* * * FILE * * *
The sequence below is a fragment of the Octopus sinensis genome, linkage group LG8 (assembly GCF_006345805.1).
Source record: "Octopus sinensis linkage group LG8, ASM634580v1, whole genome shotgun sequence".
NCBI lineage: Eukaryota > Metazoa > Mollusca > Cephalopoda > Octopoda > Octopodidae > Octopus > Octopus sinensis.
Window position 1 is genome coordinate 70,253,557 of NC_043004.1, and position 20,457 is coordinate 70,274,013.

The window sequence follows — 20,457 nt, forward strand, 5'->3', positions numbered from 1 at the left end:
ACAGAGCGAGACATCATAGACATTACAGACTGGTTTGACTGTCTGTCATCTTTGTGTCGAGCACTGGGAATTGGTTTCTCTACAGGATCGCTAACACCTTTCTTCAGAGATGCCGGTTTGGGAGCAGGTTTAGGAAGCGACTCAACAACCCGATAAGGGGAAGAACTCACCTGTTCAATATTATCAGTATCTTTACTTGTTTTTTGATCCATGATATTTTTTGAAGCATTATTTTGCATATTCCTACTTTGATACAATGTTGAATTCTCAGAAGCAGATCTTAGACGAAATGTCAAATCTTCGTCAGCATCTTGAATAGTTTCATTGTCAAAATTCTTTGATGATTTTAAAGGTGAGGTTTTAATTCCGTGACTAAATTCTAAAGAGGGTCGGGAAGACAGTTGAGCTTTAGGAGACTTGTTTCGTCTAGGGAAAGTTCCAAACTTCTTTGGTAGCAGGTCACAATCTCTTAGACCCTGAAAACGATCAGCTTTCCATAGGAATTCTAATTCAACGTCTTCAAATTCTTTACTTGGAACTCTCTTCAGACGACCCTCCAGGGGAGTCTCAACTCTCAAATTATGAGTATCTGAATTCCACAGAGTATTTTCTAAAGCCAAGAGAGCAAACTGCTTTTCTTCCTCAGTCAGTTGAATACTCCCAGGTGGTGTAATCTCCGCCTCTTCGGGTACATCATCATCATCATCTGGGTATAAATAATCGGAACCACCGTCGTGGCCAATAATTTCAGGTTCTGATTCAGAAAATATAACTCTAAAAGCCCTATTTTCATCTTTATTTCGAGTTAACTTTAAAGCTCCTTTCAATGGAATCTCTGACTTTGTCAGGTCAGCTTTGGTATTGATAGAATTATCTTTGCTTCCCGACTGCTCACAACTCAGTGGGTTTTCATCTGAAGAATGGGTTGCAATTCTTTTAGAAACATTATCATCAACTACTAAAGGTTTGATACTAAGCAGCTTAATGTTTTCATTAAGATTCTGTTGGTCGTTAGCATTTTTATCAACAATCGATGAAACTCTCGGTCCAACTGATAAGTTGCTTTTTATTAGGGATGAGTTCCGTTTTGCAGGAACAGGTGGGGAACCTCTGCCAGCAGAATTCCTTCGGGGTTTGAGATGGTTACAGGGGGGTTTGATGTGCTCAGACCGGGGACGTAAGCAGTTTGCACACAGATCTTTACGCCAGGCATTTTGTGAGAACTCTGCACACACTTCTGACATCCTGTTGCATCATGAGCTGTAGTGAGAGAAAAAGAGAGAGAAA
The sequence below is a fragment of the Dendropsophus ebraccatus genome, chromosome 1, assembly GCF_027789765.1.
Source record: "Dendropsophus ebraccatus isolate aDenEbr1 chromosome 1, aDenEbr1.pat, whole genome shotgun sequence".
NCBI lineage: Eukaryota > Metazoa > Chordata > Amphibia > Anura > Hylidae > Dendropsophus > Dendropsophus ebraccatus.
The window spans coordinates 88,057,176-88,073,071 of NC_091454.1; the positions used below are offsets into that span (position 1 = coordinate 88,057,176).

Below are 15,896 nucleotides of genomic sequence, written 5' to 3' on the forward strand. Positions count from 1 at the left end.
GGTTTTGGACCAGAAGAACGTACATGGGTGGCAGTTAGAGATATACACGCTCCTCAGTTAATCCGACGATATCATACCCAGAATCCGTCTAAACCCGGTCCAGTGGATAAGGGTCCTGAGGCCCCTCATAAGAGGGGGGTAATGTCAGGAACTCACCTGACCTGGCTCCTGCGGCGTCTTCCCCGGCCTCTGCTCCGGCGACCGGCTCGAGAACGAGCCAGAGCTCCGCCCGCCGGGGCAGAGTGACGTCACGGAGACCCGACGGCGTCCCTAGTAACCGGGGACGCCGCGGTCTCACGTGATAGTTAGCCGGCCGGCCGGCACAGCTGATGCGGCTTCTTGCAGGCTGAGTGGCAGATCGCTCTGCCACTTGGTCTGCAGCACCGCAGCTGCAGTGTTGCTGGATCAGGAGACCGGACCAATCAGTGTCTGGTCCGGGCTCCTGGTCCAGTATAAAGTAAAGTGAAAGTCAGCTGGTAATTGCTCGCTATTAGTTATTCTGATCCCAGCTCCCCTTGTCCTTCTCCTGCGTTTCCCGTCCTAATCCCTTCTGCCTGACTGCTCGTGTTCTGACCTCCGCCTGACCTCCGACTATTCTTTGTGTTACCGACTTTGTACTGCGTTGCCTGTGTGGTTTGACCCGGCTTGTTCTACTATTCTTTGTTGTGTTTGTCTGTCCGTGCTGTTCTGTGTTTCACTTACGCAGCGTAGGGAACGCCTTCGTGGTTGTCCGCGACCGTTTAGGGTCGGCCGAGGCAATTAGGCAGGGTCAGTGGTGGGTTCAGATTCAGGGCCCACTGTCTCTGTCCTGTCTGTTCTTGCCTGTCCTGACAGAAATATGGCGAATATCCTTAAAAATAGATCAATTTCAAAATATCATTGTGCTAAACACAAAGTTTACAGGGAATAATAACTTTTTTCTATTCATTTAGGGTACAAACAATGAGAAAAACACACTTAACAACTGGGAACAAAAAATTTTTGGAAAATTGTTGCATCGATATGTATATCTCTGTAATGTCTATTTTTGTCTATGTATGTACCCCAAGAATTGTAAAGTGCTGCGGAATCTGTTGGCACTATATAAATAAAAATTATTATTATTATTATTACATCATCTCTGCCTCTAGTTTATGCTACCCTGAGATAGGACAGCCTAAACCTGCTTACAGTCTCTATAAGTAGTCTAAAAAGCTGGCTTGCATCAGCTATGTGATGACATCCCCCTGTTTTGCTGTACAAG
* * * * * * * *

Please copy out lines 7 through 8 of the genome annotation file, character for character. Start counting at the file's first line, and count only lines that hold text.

The sequence below is a fragment of the Dendropsophus ebraccatus genome, chromosome 1, assembly GCF_027789765.1.
Source record: "Dendropsophus ebraccatus isolate aDenEbr1 chromosome 1, aDenEbr1.pat, whole genome shotgun sequence".